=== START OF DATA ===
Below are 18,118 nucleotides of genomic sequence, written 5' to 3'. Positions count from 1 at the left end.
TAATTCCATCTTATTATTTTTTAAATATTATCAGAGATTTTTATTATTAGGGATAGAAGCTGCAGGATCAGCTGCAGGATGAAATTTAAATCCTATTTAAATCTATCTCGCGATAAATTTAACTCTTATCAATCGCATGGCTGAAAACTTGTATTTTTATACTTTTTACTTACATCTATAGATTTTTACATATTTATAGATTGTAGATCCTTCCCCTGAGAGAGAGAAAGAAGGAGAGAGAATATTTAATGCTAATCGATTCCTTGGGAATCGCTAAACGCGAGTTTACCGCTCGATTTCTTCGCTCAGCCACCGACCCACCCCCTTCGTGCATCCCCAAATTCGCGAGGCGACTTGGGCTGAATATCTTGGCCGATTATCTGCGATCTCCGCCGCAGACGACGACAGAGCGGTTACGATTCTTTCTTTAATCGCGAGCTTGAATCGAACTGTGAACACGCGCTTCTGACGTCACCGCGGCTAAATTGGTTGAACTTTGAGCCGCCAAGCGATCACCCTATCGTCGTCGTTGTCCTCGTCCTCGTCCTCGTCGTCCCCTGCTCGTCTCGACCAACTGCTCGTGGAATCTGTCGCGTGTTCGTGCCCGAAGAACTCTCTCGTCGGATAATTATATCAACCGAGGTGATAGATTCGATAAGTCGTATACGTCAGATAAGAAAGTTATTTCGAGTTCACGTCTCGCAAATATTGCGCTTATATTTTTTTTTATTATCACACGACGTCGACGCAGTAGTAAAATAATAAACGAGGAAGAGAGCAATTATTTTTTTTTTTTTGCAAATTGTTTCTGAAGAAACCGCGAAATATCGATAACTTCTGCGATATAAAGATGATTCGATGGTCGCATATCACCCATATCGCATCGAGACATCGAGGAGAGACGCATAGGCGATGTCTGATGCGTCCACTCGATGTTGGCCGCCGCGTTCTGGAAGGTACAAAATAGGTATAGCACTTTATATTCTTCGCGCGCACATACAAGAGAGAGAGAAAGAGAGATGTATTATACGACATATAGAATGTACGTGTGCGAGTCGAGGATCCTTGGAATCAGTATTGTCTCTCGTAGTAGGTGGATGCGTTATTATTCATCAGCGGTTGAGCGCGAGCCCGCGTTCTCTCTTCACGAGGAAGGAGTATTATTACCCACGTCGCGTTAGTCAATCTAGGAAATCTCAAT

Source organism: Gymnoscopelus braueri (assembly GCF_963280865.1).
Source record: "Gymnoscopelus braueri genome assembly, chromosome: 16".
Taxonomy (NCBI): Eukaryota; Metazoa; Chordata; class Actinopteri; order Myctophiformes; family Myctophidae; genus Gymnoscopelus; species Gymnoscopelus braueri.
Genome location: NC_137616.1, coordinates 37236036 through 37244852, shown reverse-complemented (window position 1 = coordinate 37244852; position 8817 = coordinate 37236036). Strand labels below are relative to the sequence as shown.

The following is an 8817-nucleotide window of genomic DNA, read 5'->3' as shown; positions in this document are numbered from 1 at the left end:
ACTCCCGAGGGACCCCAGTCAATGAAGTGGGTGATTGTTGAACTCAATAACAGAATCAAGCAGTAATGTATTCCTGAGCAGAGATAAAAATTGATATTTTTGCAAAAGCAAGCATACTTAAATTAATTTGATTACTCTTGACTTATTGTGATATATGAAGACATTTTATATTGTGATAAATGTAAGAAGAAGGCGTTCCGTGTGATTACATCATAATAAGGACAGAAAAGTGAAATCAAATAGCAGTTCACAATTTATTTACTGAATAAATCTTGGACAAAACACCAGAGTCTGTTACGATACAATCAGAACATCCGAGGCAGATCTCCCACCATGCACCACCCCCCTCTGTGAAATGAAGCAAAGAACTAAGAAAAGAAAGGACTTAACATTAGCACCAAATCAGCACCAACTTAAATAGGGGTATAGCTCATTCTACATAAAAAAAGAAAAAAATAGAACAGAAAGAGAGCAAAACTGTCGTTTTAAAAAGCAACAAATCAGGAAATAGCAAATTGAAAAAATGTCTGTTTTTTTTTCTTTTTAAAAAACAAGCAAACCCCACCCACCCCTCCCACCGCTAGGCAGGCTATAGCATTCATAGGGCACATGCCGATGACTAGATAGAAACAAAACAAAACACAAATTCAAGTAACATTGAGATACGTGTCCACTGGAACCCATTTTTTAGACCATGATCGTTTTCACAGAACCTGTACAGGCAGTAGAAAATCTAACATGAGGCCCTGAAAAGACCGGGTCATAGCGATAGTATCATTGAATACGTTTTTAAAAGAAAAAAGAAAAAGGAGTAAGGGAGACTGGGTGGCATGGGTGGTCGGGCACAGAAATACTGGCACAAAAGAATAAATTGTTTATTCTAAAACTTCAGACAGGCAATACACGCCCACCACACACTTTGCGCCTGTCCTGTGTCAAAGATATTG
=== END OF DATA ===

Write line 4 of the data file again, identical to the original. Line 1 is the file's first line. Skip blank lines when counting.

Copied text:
Source record: "Gymnoscopelus braueri genome assembly, chromosome: 16".